According to Kim Eng Securities's Jigar Shah, the fraud committed by Satyam is similar to what happened to Enron in the US. The fraud, he said, would bring many more companies into scrutiny and there is a strong possibility investments in India will be affected.

It's going to impact the Indian outsourcing industry. Customers are going to be concerned about offshoring firms in India, said Sudin Apte, country head of Forrester Research.

Agrees Greg Kuhnert, a fund manager at London-bsed Investec Asset Management Ltd., which manages about $10 billion and sold its 0.15 percent stake in Satyam last month. When we look at further investments in the country, we'll have to get out a magnifying glass and really examine every bit very closely, Kuhnert said.

The analysts also warned that the incident has wiped out whatever little confidence that investors had in Satyam and would now make it difficult for the beleaguered company to scout for strategic partners or buyers.

Anagram Stock Broking's Sharma said Satyam has no option now. It (the fraud incident) reduces confidence (in corporate governance). It's absolutely wretched. There is no option right now (for Satyam). People will leave, clients will walk away. It's a very, very dire thing that has happened. There will be question marks raised everywhere, he said.

This development is going to have a major impact on Satyam's business with its clients, said analysts with Religare Hichens Harrison on Wednesday. In the short term we will see lot of Satyam's clients migrating to competition like Infosys, TCS and Wipro, they said.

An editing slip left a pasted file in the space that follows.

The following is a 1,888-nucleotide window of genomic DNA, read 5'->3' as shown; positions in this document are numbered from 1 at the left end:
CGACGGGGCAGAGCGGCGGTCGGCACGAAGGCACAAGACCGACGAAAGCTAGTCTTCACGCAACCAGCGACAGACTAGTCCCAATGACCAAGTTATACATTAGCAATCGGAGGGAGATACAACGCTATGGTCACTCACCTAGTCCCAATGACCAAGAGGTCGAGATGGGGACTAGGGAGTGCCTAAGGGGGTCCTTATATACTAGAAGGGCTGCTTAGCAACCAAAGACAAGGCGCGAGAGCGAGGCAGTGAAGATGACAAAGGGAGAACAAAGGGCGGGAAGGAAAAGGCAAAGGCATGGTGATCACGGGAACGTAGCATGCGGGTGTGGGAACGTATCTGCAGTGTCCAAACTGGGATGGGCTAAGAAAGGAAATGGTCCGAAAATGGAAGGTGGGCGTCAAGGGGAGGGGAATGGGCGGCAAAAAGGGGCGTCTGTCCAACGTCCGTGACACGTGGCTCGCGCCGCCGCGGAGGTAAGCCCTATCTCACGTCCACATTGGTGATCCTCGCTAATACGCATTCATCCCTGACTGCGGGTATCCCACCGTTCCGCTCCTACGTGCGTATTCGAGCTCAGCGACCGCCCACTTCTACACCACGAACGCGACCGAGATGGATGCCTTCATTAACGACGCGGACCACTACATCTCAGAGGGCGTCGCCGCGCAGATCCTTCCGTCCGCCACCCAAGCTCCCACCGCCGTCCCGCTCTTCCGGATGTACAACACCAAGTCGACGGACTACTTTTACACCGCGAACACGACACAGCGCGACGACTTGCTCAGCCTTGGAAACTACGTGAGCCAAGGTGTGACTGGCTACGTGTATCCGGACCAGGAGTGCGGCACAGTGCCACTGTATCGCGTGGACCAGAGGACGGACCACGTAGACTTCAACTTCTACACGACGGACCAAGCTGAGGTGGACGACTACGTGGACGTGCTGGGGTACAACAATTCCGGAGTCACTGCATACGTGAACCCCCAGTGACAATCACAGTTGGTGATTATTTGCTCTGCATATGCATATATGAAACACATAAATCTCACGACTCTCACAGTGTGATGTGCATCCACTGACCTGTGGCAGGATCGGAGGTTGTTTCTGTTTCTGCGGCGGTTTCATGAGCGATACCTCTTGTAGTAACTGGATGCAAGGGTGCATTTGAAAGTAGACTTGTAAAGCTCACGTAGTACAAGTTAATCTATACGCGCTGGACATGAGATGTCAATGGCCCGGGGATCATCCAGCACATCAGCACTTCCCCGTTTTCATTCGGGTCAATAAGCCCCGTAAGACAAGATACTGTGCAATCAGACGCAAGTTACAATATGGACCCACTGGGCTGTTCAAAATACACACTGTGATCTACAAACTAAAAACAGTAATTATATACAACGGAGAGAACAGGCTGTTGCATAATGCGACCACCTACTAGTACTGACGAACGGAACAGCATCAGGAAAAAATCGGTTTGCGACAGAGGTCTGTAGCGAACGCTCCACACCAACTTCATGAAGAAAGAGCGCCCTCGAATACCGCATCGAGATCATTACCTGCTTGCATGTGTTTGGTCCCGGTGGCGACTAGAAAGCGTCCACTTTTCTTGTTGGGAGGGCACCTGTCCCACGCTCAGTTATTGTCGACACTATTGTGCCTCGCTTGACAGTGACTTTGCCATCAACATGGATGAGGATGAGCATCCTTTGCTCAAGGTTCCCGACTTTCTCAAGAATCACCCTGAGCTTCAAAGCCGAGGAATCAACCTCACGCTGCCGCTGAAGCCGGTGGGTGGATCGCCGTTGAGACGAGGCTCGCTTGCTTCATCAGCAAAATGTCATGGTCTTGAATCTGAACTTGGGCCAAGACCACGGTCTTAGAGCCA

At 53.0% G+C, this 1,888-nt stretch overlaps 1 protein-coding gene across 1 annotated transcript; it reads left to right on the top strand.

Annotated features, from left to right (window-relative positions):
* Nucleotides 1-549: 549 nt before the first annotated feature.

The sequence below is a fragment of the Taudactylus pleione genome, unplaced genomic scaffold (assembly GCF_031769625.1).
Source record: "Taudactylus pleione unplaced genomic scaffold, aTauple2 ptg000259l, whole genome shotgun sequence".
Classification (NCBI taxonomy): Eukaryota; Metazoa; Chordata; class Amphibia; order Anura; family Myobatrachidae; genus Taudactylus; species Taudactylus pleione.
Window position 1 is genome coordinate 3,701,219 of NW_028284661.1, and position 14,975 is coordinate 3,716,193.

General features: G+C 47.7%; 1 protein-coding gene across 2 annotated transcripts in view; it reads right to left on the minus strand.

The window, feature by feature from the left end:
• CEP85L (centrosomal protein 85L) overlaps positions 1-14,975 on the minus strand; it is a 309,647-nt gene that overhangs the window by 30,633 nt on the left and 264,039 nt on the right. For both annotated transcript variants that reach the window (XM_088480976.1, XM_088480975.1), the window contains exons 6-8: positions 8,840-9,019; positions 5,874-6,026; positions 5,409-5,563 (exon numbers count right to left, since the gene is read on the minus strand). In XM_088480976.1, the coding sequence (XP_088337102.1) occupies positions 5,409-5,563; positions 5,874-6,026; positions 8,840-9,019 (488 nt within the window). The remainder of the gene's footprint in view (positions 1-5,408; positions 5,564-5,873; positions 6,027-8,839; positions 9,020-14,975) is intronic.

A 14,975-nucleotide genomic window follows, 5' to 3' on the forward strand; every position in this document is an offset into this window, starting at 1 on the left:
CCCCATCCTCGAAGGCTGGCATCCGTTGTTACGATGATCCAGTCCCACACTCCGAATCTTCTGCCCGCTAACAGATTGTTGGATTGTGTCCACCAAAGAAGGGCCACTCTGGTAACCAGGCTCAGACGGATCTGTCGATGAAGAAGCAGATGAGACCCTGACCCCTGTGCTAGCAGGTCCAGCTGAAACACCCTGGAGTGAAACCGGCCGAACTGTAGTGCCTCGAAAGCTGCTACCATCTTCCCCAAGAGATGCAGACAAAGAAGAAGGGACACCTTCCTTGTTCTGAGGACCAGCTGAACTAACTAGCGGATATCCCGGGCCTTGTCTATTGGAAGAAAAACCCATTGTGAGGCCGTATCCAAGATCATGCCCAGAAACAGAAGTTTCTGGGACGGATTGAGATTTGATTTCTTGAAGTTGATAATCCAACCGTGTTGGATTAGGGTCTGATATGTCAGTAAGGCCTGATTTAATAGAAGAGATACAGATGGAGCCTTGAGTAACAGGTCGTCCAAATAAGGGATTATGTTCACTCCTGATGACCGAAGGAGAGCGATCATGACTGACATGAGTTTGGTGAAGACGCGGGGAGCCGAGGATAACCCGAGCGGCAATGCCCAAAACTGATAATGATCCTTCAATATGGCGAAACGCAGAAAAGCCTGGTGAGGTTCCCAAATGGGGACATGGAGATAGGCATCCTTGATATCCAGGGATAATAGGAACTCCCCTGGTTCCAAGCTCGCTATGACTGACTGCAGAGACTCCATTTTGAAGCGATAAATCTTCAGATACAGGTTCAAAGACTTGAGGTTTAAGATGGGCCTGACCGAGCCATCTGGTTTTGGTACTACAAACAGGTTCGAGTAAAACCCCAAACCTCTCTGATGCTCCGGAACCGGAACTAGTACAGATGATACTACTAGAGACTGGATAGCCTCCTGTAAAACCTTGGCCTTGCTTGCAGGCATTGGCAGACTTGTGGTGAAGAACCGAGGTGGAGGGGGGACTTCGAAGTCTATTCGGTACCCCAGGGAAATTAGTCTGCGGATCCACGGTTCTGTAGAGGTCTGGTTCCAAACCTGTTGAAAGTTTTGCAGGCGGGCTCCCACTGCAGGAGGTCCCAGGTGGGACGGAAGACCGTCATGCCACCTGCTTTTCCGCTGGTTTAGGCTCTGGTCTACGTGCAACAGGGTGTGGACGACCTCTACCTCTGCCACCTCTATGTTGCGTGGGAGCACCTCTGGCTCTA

This development was the last straw to break the camel's back, said Forrester Research's Apte. I believe possibly a third of Satyam's clients will exit in the next 2-3 months.

This is even worse than we had thought earlier. We definitely knew that its failed takeover bid was not motivated by any fundamental reason, but what has been revealed now is a complete surprise, said Avinash Vashistha, CEO of advisory firm Tholons Inc.

On its own, it's going to be very difficult for Satyam to clean it up. But now, with the kind of issues that have come out, it will be even more difficult for it to get a merger partner, he said.

First Global's Sharma feels Satyam is a suitable takeover candidate but it will face difficulty in finding a suitor. Satyam on paper would be a takeover candidate but in this kind of environment I don't think any suitor will turn up very quickly because ultimately you need to get an audit done, he said.

Meanwhile, the National Stock Exchange said it would remove Satyam from the 50-share S&P CNX Nifty index from December 12 and replace it with Anil Ambani-group firm Reliance Capital Ltd.

Satyam will also be excluded from the CNX 100 index, CNX 500 index and the CNX IT index, the bourse said in a statement.

However, Bombay Stock Exchange spokesman Kalyan Bose said the bourse has not decided yet whether it will remove Satyam from the benchmark 30-share index, the Sensex.